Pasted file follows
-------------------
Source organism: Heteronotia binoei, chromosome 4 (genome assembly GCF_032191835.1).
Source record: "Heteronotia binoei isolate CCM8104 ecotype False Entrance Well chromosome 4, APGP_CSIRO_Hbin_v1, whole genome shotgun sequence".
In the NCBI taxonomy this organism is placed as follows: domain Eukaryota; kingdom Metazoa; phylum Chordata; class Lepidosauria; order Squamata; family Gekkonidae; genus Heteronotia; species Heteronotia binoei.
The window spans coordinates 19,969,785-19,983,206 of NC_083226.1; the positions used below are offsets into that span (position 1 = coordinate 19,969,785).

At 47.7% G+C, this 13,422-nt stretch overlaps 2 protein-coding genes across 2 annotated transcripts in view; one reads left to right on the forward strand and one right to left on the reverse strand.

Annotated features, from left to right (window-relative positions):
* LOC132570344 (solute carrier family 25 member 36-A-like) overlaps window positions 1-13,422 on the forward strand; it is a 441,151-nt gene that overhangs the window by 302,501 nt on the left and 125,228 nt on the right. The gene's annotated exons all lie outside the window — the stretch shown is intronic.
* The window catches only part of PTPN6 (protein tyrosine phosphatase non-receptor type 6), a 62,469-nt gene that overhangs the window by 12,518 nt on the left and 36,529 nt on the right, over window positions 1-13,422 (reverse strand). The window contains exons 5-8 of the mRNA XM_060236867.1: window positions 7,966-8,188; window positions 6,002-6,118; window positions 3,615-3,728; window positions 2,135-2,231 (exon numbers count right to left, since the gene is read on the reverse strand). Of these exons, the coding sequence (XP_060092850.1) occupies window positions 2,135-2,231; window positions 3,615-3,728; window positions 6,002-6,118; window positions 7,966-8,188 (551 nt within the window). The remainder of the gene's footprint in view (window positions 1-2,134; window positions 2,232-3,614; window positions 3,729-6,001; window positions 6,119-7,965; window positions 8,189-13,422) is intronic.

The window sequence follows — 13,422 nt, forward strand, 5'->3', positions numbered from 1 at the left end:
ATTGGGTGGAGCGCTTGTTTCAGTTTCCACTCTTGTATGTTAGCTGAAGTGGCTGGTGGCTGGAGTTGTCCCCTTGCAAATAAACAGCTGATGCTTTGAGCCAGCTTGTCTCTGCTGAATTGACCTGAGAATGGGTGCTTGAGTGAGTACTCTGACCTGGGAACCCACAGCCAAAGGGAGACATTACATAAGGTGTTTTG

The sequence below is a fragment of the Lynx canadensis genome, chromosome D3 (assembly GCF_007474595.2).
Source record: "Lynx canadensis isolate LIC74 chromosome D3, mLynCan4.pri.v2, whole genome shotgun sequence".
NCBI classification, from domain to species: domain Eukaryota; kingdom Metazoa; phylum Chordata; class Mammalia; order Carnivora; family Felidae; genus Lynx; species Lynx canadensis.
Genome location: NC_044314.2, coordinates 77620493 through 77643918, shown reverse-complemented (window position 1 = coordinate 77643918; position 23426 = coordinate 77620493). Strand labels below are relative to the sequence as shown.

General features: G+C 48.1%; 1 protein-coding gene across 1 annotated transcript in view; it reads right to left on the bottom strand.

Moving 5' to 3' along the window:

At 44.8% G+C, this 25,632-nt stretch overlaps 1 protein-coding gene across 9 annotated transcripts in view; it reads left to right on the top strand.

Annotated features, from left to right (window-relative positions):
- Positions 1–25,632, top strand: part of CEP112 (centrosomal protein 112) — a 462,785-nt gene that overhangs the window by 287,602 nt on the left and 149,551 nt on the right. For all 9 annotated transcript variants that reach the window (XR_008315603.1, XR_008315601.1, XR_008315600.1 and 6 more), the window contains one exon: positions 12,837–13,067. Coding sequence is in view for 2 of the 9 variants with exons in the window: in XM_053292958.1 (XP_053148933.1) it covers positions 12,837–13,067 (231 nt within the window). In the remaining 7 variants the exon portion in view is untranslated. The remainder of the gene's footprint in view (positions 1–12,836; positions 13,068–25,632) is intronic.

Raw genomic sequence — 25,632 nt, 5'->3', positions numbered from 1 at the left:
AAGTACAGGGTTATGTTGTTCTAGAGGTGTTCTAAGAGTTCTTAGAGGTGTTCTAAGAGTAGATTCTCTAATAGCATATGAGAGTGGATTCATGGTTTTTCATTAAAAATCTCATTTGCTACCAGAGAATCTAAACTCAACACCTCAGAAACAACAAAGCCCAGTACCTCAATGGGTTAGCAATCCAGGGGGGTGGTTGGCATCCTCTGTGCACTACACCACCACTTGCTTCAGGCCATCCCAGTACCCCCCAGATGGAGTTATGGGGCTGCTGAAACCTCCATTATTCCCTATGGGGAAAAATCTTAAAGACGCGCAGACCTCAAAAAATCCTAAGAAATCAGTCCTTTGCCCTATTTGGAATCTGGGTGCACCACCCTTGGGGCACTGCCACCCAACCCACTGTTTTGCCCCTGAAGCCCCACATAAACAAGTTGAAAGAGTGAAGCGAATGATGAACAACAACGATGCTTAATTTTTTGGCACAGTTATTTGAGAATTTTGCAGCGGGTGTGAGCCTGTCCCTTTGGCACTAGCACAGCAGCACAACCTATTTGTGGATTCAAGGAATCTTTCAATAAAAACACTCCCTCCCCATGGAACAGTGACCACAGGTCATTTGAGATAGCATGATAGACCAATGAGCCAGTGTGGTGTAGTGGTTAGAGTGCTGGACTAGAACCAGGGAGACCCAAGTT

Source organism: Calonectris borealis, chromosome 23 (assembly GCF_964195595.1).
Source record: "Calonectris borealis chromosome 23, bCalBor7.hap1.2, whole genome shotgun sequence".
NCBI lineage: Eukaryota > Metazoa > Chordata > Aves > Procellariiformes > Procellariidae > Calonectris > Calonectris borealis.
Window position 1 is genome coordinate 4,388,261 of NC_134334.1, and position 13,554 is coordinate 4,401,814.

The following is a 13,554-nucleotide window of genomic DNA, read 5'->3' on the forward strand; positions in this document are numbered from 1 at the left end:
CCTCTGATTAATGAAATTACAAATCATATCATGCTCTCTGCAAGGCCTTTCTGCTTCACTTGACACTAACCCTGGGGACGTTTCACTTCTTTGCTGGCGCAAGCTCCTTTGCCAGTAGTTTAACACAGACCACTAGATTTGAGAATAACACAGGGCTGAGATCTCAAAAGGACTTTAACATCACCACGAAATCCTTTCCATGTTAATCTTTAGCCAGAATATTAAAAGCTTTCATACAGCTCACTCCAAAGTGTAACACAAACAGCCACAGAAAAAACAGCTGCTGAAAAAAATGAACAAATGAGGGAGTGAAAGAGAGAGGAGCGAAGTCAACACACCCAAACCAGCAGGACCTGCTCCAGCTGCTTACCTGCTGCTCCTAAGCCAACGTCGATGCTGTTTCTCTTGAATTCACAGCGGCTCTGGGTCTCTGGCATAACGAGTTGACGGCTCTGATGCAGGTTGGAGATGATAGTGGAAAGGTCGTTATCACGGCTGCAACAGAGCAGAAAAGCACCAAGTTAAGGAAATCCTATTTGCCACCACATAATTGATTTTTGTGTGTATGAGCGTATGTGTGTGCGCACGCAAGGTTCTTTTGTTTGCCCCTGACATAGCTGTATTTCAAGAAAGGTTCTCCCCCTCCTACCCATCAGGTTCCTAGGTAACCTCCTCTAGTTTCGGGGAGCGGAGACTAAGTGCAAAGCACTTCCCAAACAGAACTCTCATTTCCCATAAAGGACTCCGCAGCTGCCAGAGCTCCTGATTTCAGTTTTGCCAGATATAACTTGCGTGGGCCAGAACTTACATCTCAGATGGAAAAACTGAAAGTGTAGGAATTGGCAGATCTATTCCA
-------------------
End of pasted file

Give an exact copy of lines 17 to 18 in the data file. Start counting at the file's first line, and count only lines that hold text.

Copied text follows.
At 44.8% G+C, this 25,632-nt stretch overlaps 1 protein-coding gene across 9 annotated transcripts in view; it reads left to right on the top strand.

Annotated features, from left to right (window-relative positions):